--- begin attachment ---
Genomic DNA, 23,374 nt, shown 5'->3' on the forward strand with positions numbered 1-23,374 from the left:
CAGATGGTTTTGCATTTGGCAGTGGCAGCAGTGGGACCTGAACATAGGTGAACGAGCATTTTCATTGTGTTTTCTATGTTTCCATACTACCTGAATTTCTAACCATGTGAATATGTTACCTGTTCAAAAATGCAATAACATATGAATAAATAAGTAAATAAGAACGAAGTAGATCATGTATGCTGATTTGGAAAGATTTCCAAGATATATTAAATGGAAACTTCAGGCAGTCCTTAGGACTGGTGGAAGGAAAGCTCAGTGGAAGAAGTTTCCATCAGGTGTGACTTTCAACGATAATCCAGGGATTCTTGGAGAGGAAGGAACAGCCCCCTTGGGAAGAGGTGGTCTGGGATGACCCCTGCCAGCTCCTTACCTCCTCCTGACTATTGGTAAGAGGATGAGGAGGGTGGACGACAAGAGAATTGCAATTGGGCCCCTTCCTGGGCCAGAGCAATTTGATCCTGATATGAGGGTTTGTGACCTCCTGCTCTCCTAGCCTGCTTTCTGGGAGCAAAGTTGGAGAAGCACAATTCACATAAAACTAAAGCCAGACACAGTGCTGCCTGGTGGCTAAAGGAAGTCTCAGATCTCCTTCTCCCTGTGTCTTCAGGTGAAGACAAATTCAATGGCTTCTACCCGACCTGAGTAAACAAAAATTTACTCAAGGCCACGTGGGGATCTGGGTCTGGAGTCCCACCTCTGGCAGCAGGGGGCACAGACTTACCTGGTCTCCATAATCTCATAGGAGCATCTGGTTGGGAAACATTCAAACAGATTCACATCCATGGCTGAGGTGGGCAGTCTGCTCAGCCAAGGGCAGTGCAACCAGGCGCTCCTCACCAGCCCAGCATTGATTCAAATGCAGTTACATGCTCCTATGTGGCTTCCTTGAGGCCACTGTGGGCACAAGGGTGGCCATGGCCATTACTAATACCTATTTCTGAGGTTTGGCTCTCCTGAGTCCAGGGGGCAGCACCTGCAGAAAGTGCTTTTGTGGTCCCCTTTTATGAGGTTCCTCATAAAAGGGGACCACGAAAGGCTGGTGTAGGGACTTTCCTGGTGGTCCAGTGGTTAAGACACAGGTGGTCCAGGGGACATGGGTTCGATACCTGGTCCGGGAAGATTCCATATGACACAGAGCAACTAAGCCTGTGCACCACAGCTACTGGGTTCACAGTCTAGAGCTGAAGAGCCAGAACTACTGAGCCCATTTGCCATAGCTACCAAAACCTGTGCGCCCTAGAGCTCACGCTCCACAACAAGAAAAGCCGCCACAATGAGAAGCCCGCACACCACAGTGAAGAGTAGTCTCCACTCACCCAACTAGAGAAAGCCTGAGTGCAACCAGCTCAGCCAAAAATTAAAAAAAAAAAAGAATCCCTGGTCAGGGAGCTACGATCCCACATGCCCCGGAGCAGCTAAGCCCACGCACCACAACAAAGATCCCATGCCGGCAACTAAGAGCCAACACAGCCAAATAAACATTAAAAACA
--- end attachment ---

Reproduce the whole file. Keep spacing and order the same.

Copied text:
Genomic DNA, 23,374 nt, shown 5'->3' on the forward strand with positions numbered 1-23,374 from the left:
CAGATGGTTTTGCATTTGGCAGTGGCAGCAGTGGGACCTGAACATAGGTGAACGAGCATTTTCATTGTGTTTTCTATGTTTCCATACTACCTGAATTTCTAACCATGTGAATATGTTACCTGTTCAAAAATGCAATAACATATGAATAAATAAGTAAATAAGAACGAAGTAGATCATGTATGCTGATTTGGAAAGATTTCCAAGATATATTAAATGGAAACTTCAGGCAGTCCTTAGGACTGGTGGAAGGAAAGCTCAGTGGAAGAAGTTTCCATCAGGTGTGACTTTCAACGATAATCCAGGGATTCTTGGAGAGGAAGGAACAGCCCCCTTGGGAAGAGGTGGTCTGGGATGACCCCTGCCAGCTCCTTACCTCCTCCTGACTATTGGTAAGAGGATGAGGAGGGTGGACGACAAGAGAATTGCAATTGGGCCCCTTCCTGGGCCAGAGCAATTTGATCCTGATATGAGGGTTTGTGACCTCCTGCTCTCCTAGCCTGCTTTCTGGGAGCAAAGTTGGAGAAGCACAATTCACATAAAACTAAAGCCAGACACAGTGCTGCCTGGTGGCTAAAGGAAGTCTCAGATCTCCTTCTCCCTGTGTCTTCAGGTGAAGACAAATTCAATGGCTTCTACCCGACCTGAGTAAACAAAAATTTACTCAAGGCCACGTGGGGATCTGGGTCTGGAGTCCCACCTCTGGCAGCAGGGGGCACAGACTTACCTGGTCTCCATAATCTCATAGGAGCATCTGGTTGGGAAACATTCAAACAGATTCACATCCATGGCTGAGGTGGGCAGTCTGCTCAGCCAAGGGCAGTGCAACCAGGCGCTCCTCACCAGCCCAGCATTGATTCAAATGCAGTTACATGCTCCTATGTGGCTTCCTTGAGGCCACTGTGGGCACAAGGGTGGCCATGGCCATTACTAATACCTATTTCTGAGGTTTGGCTCTCCTGAGTCCAGGGGGCAGCACCTGCAGAAAGTGCTTTTGTGGTCCCCTTTTATGAGGTTCCTCATAAAAGGGGACCACGAAAGGCTGGTGTAGGGACTTTCCTGGTGGTCCAGTGGTTAAGACACAGGTGGTCCAGGGGACATGGGTTCGATACCTGGTCCGGGAAGATTCCATATGACACAGAGCAACTAAGCCTGTGCACCACAGCTACTGGGTTCACAGTCTAGAGCTGAAGAGCCAGAACTACTGAGCCCATTTGCCATAGCTACCAAAACCTGTGCGCCCTAGAGCTCACGCTCCACAACAAGAAAAGCCGCCACAATGAGAAGCCCGCACACCACAGTGAAGAGTAGTCTCCACTCACCCAACTAGAGAAAGCCTGAGTGCAACCAGCTCAGCCAAAAATTAAAAAAAAAAAAGAATCCCTGGTCAGGGAGCTACGATCCCACATGCCCCGGAGCAGCTAAGCCCACGCACCACAACAAAGATCCCATGCCGGCAACTAAGAGCCAACACAGCCAAATAAACATTAAAAACA